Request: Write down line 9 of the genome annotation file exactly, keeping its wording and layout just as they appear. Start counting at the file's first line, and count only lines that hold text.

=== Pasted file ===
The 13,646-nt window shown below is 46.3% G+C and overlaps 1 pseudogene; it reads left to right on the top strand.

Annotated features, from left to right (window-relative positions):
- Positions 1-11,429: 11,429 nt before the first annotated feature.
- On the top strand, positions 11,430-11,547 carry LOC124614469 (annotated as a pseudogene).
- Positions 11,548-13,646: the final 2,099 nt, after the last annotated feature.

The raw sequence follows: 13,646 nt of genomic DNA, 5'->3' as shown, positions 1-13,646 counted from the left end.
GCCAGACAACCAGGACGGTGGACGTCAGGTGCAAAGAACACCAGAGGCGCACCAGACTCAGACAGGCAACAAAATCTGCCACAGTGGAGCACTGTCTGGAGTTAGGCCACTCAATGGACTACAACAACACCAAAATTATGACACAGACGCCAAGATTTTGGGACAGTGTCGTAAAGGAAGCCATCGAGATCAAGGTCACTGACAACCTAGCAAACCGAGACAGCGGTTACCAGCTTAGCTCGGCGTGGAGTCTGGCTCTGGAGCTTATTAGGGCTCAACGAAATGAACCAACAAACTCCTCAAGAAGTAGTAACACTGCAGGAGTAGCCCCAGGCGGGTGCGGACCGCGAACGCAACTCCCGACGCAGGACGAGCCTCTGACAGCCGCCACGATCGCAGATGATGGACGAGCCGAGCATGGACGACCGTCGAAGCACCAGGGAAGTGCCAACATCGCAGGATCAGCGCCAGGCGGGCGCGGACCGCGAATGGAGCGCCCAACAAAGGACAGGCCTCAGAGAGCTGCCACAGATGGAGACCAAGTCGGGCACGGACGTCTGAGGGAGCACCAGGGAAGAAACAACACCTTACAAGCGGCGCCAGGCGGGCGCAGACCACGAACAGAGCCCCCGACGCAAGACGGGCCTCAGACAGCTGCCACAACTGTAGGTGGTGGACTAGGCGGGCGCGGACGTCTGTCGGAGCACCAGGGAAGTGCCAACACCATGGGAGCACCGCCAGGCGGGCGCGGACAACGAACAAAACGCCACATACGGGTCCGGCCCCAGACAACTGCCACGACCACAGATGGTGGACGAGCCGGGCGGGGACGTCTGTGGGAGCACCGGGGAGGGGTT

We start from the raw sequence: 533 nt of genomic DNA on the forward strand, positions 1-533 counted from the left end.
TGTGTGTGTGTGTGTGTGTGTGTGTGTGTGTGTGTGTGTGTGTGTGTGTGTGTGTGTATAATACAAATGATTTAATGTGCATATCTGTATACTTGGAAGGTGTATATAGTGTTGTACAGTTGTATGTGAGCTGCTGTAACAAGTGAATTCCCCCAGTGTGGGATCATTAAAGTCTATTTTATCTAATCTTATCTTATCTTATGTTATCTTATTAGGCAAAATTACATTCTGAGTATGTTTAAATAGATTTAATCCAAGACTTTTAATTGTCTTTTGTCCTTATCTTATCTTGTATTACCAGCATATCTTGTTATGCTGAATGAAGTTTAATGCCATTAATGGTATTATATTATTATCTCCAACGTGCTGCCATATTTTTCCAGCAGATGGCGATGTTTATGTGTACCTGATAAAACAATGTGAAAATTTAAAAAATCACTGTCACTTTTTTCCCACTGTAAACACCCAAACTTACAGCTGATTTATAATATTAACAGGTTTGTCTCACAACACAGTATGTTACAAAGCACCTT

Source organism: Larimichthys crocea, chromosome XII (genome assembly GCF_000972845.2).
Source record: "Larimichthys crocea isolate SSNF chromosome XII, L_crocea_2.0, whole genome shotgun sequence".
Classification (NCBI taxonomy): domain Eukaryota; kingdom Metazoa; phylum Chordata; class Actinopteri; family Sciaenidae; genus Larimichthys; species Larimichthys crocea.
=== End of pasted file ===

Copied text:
TGTGTGTGTGTGTGTGTGTGTGTGTGTGTGTGTGTGTGTGTGTGTGTGTGTGTGTGTATAATACAAATGATTTAATGTGCATATCTGTATACTTGGAAGGTGTATATAGTGTTGTACAGTTGTATGTGAGCTGCTGTAACAAGTGAATTCCCCCAGTGTGGGATCATTAAAGTCTATTTTATCTAATCTTATCTTATCTTATGTTATCTTATTAGGCAAAATTACATTCTGAGTATGTTTAAATAGATTTAATCCAAGACTTTTAATTGTCTTTTGTCCTTATCTTATCTTGTATTACCAGCATATCTTGTTATGCTGAATGAAGTTTAATGCCATTAATGGTATTATATTATTATCTCCAACGTGCTGCCATATTTTTCCAGCAGATGGCGATGTTTATGTGTACCTGATAAAACAATGTGAAAATTTAAAAAATCACTGTCACTTTTTTCCCACTGTAAACACCCAAACTTACAGCTGATTTATAATATTAACAGGTTTGTCTCACAACACAGTATGTTACAAAGCACCTT